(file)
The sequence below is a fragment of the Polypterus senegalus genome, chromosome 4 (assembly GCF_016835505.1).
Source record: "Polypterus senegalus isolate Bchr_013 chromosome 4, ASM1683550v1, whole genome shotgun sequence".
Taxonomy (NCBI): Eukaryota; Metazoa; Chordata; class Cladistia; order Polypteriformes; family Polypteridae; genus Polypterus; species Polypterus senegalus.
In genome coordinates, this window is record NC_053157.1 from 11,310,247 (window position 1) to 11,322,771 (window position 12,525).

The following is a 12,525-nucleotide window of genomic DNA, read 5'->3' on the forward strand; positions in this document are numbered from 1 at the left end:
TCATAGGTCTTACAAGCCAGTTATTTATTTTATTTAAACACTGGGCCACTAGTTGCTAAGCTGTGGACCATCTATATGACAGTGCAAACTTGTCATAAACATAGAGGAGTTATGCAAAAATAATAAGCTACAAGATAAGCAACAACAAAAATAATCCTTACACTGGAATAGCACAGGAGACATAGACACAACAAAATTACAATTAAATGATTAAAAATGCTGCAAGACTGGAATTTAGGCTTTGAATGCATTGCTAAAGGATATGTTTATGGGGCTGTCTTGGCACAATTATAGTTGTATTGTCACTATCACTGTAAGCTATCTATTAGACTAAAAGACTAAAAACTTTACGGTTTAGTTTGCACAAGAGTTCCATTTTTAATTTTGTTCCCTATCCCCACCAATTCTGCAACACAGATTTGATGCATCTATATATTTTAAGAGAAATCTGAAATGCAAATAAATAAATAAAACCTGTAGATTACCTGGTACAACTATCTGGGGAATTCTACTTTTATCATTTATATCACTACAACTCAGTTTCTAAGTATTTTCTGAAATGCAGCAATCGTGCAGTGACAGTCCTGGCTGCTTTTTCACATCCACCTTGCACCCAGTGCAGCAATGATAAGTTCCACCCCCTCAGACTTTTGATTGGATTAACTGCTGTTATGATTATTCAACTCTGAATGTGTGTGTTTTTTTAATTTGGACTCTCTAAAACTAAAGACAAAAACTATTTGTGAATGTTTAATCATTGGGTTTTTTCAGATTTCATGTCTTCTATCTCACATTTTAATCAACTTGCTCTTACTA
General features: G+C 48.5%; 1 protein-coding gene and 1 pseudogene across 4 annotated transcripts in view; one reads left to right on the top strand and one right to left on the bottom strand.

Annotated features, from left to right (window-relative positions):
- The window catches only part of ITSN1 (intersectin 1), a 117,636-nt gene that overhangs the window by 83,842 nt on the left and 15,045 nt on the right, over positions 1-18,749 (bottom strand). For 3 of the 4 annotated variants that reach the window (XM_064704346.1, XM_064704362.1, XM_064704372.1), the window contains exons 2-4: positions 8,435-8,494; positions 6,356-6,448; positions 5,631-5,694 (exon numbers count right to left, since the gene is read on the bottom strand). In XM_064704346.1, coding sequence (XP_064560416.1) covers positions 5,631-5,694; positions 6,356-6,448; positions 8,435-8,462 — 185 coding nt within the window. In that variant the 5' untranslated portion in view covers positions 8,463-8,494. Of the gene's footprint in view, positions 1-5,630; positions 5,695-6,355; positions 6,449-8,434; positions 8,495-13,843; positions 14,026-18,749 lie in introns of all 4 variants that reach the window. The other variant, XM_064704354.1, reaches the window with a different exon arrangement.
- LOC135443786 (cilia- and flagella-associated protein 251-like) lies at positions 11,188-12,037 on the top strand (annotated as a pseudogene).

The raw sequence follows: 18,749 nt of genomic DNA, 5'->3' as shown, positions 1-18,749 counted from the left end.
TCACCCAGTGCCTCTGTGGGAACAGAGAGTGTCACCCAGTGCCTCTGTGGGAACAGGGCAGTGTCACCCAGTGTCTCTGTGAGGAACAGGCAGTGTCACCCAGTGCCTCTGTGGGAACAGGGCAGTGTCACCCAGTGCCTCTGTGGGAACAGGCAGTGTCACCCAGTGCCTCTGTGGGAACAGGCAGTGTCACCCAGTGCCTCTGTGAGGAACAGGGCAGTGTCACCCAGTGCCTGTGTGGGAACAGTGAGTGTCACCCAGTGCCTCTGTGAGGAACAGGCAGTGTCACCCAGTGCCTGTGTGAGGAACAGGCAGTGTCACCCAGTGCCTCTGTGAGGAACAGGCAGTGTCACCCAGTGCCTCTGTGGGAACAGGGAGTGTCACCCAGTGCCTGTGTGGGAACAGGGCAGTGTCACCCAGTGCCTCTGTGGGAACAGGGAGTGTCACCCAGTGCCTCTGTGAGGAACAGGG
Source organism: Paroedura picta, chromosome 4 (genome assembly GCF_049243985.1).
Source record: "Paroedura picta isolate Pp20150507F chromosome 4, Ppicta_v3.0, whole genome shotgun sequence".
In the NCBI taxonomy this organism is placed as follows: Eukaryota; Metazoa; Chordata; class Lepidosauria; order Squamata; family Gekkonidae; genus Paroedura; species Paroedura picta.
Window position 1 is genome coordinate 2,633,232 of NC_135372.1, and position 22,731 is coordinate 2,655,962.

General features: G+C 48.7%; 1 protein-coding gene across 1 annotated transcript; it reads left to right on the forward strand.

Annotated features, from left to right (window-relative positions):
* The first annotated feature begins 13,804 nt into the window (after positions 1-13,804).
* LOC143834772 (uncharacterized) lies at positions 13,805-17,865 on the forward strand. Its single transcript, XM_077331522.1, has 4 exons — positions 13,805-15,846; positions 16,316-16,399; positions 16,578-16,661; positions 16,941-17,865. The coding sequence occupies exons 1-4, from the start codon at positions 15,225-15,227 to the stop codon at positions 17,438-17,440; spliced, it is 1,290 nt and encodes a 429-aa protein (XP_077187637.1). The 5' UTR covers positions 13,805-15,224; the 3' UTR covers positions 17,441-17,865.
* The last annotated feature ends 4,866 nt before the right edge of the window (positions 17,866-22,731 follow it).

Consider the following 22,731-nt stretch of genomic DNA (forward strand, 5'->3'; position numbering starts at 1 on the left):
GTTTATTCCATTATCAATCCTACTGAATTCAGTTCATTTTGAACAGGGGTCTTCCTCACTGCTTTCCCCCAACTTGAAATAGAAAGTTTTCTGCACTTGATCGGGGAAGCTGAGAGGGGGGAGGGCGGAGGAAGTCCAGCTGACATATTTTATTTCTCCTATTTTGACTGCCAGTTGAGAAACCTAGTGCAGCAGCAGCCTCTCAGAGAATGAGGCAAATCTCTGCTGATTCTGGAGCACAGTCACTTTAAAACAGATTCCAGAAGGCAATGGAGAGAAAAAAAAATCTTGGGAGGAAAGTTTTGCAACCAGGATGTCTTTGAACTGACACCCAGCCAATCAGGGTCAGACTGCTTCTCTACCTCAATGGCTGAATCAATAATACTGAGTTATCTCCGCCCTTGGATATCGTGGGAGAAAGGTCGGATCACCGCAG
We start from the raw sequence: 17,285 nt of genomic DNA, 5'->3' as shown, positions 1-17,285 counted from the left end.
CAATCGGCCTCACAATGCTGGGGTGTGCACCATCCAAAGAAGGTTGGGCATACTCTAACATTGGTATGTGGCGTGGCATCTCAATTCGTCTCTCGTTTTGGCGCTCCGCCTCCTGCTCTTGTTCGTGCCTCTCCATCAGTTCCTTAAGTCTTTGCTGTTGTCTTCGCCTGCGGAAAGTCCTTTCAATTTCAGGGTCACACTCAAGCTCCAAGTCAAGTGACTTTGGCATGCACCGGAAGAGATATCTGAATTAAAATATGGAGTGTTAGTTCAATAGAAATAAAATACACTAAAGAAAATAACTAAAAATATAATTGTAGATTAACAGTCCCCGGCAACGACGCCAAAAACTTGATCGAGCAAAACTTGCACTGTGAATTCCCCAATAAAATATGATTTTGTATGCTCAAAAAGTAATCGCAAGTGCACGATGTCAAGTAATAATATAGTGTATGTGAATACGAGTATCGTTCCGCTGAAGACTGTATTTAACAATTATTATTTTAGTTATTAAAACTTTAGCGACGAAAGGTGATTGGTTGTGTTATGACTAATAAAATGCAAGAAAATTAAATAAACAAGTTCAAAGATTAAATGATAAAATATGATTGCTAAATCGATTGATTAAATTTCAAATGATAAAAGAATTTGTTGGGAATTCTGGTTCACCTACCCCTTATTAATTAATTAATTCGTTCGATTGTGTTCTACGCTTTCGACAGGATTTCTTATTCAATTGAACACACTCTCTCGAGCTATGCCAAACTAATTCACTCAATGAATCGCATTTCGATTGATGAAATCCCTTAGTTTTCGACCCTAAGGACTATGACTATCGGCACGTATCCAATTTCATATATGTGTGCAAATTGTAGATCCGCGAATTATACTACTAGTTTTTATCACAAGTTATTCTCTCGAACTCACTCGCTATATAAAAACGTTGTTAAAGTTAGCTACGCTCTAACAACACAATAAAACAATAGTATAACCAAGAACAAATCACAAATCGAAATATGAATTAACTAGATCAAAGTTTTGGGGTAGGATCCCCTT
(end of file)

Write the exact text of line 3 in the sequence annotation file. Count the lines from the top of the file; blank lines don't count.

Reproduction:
Taxonomy (NCBI): Eukaryota; Metazoa; Chordata; class Cladistia; order Polypteriformes; family Polypteridae; genus Polypterus; species Polypterus senegalus.